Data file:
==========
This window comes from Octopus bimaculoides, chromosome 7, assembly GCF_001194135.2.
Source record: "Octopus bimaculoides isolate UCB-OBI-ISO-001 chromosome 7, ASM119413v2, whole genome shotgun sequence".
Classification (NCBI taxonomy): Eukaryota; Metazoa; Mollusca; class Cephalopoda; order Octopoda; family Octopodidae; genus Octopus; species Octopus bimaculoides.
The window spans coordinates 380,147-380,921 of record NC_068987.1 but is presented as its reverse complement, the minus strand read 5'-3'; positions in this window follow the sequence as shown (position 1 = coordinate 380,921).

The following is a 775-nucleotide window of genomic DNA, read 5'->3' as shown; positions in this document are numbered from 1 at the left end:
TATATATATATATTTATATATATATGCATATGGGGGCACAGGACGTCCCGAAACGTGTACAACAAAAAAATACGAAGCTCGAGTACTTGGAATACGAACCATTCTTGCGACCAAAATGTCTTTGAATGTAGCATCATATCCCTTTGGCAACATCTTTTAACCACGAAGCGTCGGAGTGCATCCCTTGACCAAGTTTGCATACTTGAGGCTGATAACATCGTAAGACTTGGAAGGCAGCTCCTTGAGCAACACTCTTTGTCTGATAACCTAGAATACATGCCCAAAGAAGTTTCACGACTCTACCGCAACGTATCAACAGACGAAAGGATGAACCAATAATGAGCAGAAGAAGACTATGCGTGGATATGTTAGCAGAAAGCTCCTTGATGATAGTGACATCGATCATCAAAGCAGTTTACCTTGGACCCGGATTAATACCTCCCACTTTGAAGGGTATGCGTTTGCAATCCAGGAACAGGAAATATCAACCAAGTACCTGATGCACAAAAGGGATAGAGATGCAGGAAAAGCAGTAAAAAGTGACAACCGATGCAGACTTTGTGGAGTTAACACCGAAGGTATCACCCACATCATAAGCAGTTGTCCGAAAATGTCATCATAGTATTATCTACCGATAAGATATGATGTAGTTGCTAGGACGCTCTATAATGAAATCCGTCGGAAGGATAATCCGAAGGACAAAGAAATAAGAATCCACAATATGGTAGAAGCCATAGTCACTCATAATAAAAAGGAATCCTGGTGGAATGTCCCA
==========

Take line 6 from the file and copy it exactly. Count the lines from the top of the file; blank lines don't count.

TATATATATATATTTATATATATATGCATATGGGGGCACAGGACGTCCCGAAACGTGTACAACAAAAAAATACGAAGCTCGAGTACTTGGAATACGAACCATTCTTGCGACCAAAATGTCTTTGAATGTAGCATCATATCCCTTTGGCAACATCTTTTAACCACGAAGCGTCGGAGTGCATCCCTTGACCAAGTTTGCATACTTGAGGCTGATAACATCGTAAGACTTGGAAGGCAGCTCCTTGAGCAACACTCTTTGTCTGATAACCTAGAATACATGCCCAAAGAAGTTTCACGACTCTACCGCAACGTATCAACAGACGAAAGGATGAACCAATAATGAGCAGAAGAAGACTATGCGTGGATATGTTAGCAGAAAGCTCCTTGATGATAGTGACATCGATCATCAAAGCAGTTTACCTTGGACCCGGATTAATACCTCCCACTTTGAAGGGTATGCGTTTGCAATCCAGGAACAGGAAATATCAACCAAGTACCTGATGCACAAAAGGGATAGAGATGCAGGAAAAGCAGTAAAAAGTGACAACCGATGCAGACTTTGTGGAGTTAACACCGAAGGTATCACCCACATCATAAGCAGTTGTCCGAAAATGTCATCATAGTATTATCTACCGATAAGATATGATGTAGTTGCTAGGACGCTCTATAATGAAATCCGTCGGAAGGATAATCCGAAGGACAAAGAAATAAGAATCCACAATATGGTAGAAGCCATAGTCACTCATAATAAAAAGGAATCCTGGTGGAATGTCCCA